Macrophage infiltration and cytokine release in adipose tissue: Angiogenesis or inflammation?

Diabetology International 11/2010; 1(1):26-34. DOI: 10.1007/s13340-010-0003-x


The observation that obese adipose tissue was infiltrated by macrophages triggered the concept that type 2 diabetes is a low-grade
inflammatory disease. In this review, we re-evaluate the role of macrophage infiltration, TNFα secretion and IKKβ/JNK signalling
in insulin resistance, and put forward the hypothesis that these intermediates are important mediators of adipose tissue angiogenesis.
Expansion of adipose tissue vasculature is essential to support adipose tissue growth during development and adipose tissue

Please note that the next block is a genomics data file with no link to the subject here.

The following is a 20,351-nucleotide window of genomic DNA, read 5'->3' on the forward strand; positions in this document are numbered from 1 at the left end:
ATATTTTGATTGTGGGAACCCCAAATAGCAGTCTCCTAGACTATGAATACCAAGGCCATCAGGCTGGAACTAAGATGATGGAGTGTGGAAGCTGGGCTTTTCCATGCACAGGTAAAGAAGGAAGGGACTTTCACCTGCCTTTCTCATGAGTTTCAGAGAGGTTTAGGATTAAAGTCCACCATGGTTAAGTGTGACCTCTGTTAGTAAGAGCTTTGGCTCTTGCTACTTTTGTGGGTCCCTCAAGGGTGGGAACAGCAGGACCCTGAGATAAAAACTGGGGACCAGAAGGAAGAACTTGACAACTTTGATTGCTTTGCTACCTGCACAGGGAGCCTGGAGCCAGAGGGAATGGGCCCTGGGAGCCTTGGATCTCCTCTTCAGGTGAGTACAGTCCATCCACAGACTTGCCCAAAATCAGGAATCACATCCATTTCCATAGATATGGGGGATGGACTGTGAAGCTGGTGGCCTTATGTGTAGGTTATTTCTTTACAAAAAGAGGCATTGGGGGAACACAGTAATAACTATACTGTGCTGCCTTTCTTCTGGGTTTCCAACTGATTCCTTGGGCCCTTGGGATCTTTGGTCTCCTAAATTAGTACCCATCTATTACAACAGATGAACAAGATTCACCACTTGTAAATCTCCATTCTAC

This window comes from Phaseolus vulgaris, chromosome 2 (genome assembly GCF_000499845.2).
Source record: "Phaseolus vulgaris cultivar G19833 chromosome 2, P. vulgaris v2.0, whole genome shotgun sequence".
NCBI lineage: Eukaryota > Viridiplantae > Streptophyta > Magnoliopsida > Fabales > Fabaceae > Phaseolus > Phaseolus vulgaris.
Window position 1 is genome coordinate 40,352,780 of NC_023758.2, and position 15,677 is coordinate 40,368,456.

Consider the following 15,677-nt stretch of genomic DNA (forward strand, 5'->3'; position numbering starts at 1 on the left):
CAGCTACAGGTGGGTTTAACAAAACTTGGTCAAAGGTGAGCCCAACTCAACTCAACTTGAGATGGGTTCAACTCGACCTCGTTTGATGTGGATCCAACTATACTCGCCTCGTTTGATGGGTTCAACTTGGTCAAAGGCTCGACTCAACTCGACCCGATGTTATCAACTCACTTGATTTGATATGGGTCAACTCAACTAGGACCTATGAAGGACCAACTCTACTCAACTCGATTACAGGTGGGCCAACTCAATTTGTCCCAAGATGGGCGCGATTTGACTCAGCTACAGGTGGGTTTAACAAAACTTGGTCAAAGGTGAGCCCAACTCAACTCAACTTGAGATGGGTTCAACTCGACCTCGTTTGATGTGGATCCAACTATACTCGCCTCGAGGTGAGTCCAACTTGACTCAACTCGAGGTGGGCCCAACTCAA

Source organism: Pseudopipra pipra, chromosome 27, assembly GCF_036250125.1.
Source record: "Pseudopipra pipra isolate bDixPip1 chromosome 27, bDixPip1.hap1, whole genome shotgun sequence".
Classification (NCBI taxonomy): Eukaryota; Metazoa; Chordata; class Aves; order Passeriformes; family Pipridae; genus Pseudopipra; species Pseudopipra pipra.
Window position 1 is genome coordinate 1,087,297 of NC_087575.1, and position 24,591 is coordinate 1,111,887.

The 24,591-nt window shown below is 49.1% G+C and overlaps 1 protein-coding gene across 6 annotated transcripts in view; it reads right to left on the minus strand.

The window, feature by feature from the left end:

expansion in adulthood. We propose that a major role of so-called pro-inflammatory adipokines is to stimulate adipose tissue
angiogenesis to support the nutrient requirements of expanding fat depots. Inhibition of angiogenesis overrides insulin resistance
and obesity not by blocking the peripheral effects of the inflammatory pathway on insulin resistance, but rather by central
effects on food intake. This unveils a possible feedback loop involving adipose angiogenesis and central regulation of food
intake that is independent of a classical immune response.

KeywordsAngiogenesis-Macrophages-Inflammation-Adipose tissue-Insulin resistance-Adipokines

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